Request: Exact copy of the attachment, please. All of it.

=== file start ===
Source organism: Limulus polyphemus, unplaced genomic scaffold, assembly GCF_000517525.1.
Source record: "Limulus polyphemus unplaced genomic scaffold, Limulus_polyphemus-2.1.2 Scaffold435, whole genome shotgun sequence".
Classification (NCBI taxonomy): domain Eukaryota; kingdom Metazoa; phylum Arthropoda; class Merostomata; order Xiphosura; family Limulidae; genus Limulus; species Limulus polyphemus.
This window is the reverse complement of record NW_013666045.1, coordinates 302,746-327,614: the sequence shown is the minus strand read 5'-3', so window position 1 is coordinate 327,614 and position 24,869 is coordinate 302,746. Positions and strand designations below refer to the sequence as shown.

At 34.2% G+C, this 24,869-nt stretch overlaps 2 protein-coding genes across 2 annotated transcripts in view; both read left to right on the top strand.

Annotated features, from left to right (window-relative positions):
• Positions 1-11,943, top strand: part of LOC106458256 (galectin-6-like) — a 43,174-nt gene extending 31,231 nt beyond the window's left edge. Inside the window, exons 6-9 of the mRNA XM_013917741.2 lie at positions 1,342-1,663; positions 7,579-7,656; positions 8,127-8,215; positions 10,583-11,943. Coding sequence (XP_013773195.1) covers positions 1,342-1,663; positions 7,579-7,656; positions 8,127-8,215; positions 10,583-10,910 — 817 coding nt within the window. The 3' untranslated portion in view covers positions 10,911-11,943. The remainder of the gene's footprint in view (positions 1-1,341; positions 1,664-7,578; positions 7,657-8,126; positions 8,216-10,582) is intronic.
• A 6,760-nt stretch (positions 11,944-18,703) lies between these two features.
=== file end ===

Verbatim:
Source organism: Limulus polyphemus, unplaced genomic scaffold, assembly GCF_000517525.1.
Source record: "Limulus polyphemus unplaced genomic scaffold, Limulus_polyphemus-2.1.2 Scaffold435, whole genome shotgun sequence".
Classification (NCBI taxonomy): domain Eukaryota; kingdom Metazoa; phylum Arthropoda; class Merostomata; order Xiphosura; family Limulidae; genus Limulus; species Limulus polyphemus.
This window is the reverse complement of record NW_013666045.1, coordinates 302,746-327,614: the sequence shown is the minus strand read 5'-3', so window position 1 is coordinate 327,614 and position 24,869 is coordinate 302,746. Positions and strand designations below refer to the sequence as shown.

At 34.2% G+C, this 24,869-nt stretch overlaps 2 protein-coding genes across 2 annotated transcripts in view; both read left to right on the top strand.

Annotated features, from left to right (window-relative positions):
• Positions 1-11,943, top strand: part of LOC106458256 (galectin-6-like) — a 43,174-nt gene extending 31,231 nt beyond the window's left edge. Inside the window, exons 6-9 of the mRNA XM_013917741.2 lie at positions 1,342-1,663; positions 7,579-7,656; positions 8,127-8,215; positions 10,583-11,943. Coding sequence (XP_013773195.1) covers positions 1,342-1,663; positions 7,579-7,656; positions 8,127-8,215; positions 10,583-10,910 — 817 coding nt within the window. The 3' untranslated portion in view covers positions 10,911-11,943. The remainder of the gene's footprint in view (positions 1-1,341; positions 1,664-7,578; positions 7,657-8,126; positions 8,216-10,582) is intronic.
• A 6,760-nt stretch (positions 11,944-18,703) lies between these two features.